(photo lovingly hijacked from my talented
twin sister's photography site)
There is an appointed time for everything. And there is a time for every event under the sun -
A time to give birth and a time to die;
A time to plant and a time to uproot what is planted.
A time to kill and a time to heal;
A time to tear down and a time to build up.
A time to weep and a time to laugh;
A time to mourn and a time to dance.
A time to throw stones and a time to gather stones;
A time to embrace and a time to shun embracing.
A time to search and a time to give up as lost;
A time to keep and a time to throw away.
A time to tear apart and a time to sew together;
A time to be silent and a time to speak.
A time to love and a time to hate;
A time for war and a time for peace.
I began reading and rereading through this chapter while also making my way through Animal, Vegetable, Miracle by Barbara Kingsolver. In this book, Kingsolver recounts her family's journey through a year of eating only what they could grow on their personal farm or purchase in their local community. This commitment inherently required that they eat along with the seasons. One chapter profoundly impacted me and also changed how I read and understand this section of Ecclesiastes - a chapter on the gratitude of eating seasonally. The modern food industry allows us access to nearly all types of foods year-round - Asparagus in January? No problem! This has so much become our reality that the average 20-something probably couldn't tell you what produce grows when and where; these are things that were second nature to our grandparent's generation. I digress. Beyond the waste of fossil fuels to bring apples from New Zealand in the dead of winter, or the fact that produce picked early to be shipped across the planet actually has a lower nutritional value, OR the value of supporting your local farmers - Kingsolver speaks of the gratitude of eating only what is available locally and seasonally. Squeezing all things on our plate year-round regardless of the cost, versus waiting patiently for a ripe strawberry - the taste of which is only heightened by the anticipation of its arrival.
Certainly you know where I'm headed; such a principle necessarily reverberates farther than the food we eat. In broader ways in our lives we want all things on our plate at all times, and we are disappointed and angry when it isn't possible. We live under the cultural delusion that there are no limits in life. I keep finding my way back to this chapter of Ecclesiastes because I see more clearly what Solomon is getting at - life moves in a cycle of seasons; different seasons call for different things. A season that calls for uprooting will inevitably crowd-out planting. There is a unique gratitude that comes from receiving and embracing what is in season. There is beauty in the wisdom and self-control required to honor the season God has prescribed without begging for or seeking after the 'asparagus' we are certain we need.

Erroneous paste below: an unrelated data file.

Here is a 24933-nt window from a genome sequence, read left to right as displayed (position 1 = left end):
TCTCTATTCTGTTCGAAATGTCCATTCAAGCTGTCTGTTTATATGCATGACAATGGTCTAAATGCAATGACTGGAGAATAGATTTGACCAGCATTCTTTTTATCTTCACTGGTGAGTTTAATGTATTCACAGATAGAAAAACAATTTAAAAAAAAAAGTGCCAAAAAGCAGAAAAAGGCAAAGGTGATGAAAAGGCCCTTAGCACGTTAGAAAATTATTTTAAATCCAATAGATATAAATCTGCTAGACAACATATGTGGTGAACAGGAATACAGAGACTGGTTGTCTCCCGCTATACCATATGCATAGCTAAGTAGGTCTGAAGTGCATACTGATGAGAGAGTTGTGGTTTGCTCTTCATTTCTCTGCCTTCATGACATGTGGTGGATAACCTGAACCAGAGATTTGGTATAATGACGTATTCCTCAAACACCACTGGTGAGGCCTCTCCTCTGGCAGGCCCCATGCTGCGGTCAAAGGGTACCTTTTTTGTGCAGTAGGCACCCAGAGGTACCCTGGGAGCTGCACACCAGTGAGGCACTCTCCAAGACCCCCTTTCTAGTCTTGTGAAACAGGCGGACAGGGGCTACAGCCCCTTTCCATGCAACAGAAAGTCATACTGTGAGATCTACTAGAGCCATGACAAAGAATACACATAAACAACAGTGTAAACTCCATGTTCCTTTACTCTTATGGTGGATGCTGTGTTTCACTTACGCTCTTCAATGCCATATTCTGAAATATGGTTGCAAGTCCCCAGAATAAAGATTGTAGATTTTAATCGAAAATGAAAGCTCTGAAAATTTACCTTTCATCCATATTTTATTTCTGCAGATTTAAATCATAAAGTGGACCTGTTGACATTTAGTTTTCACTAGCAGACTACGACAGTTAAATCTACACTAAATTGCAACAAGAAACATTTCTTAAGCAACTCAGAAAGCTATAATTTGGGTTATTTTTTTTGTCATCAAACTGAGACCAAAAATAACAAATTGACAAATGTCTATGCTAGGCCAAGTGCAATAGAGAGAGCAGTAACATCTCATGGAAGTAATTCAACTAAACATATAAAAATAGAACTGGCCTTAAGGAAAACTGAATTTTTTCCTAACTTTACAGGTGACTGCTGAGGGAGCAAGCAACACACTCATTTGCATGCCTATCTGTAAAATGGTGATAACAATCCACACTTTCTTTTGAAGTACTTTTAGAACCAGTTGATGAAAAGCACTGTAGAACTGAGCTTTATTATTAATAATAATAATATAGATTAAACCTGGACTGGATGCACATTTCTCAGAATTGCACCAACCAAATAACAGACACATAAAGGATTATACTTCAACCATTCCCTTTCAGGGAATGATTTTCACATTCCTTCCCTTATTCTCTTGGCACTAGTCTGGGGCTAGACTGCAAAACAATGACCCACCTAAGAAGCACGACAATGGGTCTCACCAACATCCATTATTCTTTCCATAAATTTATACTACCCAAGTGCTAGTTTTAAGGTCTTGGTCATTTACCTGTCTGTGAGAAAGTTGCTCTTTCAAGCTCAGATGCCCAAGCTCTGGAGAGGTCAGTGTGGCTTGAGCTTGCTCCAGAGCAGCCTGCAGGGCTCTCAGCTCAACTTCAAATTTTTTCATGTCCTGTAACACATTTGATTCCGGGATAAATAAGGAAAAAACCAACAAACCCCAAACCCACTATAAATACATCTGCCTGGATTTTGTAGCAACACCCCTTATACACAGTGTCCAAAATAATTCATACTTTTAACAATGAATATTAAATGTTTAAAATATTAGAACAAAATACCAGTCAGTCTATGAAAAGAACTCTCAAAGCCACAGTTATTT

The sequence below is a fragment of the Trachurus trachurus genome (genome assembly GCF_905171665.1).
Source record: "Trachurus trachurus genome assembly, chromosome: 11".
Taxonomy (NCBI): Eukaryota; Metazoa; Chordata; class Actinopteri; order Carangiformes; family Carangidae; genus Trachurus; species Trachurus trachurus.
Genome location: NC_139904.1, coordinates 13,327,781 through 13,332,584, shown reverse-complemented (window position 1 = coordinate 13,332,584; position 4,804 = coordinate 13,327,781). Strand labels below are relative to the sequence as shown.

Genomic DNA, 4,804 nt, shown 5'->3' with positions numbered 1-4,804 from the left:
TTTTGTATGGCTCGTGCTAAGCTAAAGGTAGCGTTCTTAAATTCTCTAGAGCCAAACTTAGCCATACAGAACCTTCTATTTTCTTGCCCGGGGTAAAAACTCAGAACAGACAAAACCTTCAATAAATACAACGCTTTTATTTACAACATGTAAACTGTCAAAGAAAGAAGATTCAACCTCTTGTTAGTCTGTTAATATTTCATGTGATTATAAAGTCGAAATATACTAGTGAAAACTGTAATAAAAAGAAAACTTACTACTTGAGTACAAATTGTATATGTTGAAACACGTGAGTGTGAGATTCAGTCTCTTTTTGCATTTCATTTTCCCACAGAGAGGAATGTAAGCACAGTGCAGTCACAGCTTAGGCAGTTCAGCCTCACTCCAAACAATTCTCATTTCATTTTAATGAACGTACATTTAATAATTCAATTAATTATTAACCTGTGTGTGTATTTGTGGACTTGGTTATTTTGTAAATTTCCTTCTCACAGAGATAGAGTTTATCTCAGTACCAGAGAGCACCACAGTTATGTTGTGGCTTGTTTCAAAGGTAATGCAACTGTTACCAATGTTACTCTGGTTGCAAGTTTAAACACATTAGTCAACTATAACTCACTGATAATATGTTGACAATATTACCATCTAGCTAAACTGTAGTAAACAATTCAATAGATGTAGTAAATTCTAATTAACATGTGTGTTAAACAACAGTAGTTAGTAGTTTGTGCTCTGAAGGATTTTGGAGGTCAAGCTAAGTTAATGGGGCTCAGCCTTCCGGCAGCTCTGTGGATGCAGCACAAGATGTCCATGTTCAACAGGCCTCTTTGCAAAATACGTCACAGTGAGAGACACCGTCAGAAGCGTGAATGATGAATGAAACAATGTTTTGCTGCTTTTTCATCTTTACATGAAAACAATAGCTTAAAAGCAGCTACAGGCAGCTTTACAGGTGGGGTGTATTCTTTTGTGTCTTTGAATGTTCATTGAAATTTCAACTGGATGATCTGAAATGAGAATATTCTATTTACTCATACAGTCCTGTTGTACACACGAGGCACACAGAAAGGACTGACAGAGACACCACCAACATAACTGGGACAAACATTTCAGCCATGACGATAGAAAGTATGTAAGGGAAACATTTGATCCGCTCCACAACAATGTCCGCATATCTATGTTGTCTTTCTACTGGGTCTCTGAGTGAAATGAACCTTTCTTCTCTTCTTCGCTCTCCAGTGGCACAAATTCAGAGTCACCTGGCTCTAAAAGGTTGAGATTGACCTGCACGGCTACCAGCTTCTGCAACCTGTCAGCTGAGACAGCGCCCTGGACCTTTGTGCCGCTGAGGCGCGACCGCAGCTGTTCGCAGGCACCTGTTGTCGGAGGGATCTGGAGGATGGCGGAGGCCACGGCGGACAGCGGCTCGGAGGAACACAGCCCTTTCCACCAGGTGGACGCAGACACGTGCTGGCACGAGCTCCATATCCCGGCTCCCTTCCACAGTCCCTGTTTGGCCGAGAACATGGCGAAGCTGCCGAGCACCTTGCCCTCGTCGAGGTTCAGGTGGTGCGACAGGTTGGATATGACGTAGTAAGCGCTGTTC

And so, this passage pushes me to consider biblical wisdom as well as seasons. The concept of wisdom is exalted throughout all of Scripture - by wisdom God made all that we know, wisdom is personified and described as with God before the creation of the world, nothing is more precious or desirable than wisdom, Christ, even, is described as the perfect wisdom of God. In short, wisdom is a big deal. It comes from God. God chooses to give it to us. We are blessed as we live in the wisdom He supplies. The book of Proverbs is the most prominent wisdom literature in the Bible - somewhat comically, the author states, The beginning of wisdom is: Acquire wisdom (4:7). Solomon, in the wisdom God supplied him, recognized that different seasons call for different things, and we need wisdom to discern what is appropriate in each season. Knowing this, I'm often left asking, Ok, Lord, what time is it? I trust that God delights in giving us the wisdom required to answer that question (James 1:5). It is by God's wisdom alone that we are able to discern that which is appropriate for each day, week, month, year.
And yet in the midst of the 'stuff' of life it can be such a challenge to both discern and accept what is in season. There have been times when I have wanted to uproot and flee, but realized it was a season of planting and throwing down roots. Times when I have desperately hoped and prayed that a season would include 'sewing together,' only to realize and tremblingly embrace that it was a time of 'tearing apart.' The truth is, we don't have the luxury of choosing what is in season. Rather, we must cling to a deep-rooted trust in the Father - a confidence that He is the giver of all good gifts and He loves us perfectly. Only then can we experience the gratitude of what each season carries. In this place, we also experience a sweet sense of hope and anticipation, knowing that seasons steadily change and that we have a faithful Father that walks with us through the trials and joys of each appointed time.